The Magicians by Lev Grossman is a marvelous, tragic tale. I enjoyed reading every page. Reviewers are correct: this is magic for grown-ups. There are real stakes here with profound consequences when boyhood fantasies come to life.
An exceptionally bright young man, Quentin Coldwater is bored. Something is missing. His talents aren’t appreciated and no one really understands him. He daydreams of Fillory, a mythical land depicted in a series of books by Christopher Plover. He yearns to escape there. He’s certain if he could just find the way there everything would be all right.
Sure enough, Quentin finds a way, but not to Fillory. Instead he’s transported from Brooklyn to an exclusive college in upstate New York. Here he learns real magic and becomes a real magician. As the semesters pass, Quentin makes friends, falls in love, witnesses wonders and yet still something is missing. He still isn’t happy and worse he isn’t sure what will make him happy. Even after graduating, moving to Manhattan and partying day and night, he is still aimless. With all the power at his fingertips, he is still unfulfilled. Then one day, it happens. A discovery is made that promises that this time, this adventure will be the one that lives up to his expectations. But his imaginings don’t prepare him for the nightmare that comes.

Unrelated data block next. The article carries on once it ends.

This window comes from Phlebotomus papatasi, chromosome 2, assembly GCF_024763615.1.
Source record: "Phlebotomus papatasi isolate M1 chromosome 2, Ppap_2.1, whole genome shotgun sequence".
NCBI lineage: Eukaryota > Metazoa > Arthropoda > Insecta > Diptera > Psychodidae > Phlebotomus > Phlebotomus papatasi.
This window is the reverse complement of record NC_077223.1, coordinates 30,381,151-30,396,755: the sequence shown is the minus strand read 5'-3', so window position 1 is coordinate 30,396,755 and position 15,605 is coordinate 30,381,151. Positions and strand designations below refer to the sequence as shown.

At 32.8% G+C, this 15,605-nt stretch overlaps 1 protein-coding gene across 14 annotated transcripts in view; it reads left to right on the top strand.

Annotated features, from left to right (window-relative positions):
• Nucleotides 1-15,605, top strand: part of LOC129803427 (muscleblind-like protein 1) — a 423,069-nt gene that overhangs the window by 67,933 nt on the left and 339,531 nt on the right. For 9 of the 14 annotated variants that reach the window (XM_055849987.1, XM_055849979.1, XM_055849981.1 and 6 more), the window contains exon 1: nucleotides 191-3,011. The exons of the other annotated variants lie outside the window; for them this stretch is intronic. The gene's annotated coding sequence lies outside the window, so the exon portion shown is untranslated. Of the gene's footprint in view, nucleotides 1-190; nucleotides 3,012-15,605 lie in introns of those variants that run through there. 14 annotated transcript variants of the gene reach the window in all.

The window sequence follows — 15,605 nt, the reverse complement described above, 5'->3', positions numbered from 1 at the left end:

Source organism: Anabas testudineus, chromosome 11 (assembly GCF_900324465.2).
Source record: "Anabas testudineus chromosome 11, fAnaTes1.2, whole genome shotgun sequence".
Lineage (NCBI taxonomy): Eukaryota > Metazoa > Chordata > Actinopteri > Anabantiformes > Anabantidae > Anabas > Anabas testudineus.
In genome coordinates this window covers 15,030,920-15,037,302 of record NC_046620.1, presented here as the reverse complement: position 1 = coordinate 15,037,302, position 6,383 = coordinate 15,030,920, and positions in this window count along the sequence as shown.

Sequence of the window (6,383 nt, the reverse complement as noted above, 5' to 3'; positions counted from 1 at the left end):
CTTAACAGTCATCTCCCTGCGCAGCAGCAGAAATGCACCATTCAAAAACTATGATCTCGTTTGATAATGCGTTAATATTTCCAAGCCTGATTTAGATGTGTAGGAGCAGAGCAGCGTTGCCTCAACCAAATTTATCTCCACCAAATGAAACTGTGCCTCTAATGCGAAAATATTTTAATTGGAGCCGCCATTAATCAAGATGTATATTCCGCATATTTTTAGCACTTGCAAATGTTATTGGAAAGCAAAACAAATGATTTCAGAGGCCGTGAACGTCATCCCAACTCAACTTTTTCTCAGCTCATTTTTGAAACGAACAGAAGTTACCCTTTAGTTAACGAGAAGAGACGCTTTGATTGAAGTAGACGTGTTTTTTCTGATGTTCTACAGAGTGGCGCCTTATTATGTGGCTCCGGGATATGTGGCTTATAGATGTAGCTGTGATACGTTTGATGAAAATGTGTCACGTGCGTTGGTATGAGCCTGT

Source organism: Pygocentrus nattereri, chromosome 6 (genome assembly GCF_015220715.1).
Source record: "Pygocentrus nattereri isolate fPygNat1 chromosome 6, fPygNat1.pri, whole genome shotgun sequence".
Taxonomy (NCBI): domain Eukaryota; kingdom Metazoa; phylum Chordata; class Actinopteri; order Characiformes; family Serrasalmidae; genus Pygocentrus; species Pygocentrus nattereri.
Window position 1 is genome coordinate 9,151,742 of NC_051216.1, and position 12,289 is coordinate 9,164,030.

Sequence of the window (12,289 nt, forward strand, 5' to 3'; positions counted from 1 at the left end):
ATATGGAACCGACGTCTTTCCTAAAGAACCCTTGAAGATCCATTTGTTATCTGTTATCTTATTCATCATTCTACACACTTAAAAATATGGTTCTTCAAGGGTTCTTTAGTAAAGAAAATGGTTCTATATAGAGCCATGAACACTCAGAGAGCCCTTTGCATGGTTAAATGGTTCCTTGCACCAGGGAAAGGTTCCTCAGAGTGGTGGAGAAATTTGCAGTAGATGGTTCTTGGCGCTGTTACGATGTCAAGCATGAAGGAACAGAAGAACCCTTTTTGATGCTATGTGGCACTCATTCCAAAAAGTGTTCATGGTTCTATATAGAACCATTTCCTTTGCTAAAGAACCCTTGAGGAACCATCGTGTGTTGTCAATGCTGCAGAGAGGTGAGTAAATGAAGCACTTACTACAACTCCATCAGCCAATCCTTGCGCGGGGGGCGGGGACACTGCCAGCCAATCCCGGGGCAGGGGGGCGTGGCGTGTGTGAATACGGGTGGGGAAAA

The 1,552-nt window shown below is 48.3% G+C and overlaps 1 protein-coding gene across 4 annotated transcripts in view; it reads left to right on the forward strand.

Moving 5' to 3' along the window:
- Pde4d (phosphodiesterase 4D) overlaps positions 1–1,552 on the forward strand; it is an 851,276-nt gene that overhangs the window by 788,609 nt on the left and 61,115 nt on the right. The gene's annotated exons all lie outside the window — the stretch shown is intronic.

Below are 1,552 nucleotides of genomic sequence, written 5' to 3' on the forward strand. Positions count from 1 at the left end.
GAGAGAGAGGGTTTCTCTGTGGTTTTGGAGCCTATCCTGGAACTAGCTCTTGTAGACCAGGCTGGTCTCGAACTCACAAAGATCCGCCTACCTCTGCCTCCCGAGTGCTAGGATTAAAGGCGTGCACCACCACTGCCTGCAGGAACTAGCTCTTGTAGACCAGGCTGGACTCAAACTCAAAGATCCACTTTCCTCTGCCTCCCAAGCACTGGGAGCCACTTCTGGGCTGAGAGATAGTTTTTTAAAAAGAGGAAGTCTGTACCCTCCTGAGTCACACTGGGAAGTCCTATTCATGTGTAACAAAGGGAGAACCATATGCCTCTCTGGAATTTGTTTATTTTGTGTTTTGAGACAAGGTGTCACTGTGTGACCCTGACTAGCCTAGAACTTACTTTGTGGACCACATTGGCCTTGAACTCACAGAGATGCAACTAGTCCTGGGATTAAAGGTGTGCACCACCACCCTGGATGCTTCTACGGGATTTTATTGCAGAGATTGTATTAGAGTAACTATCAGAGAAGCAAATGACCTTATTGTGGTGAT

Drinking figures quite heavily in the book. And it underscores a theme that emerges. That magic can leave you with a hangover. Worse, it can make you an alcoholic. With such power, it can surely consume you as a bottle of liquor, pushing you further away from what you really value.
Grossman pays explicit homage to the Harry Potter and Narnia series as well as Dungeons & Dragons, while finding his own voice and shaping his own worlds. They’re vivid and fascinating. There are creatures that are weird, surprising, frightening and savage.
Read an interview of Lev Grossman on the Onion’s AV Club website.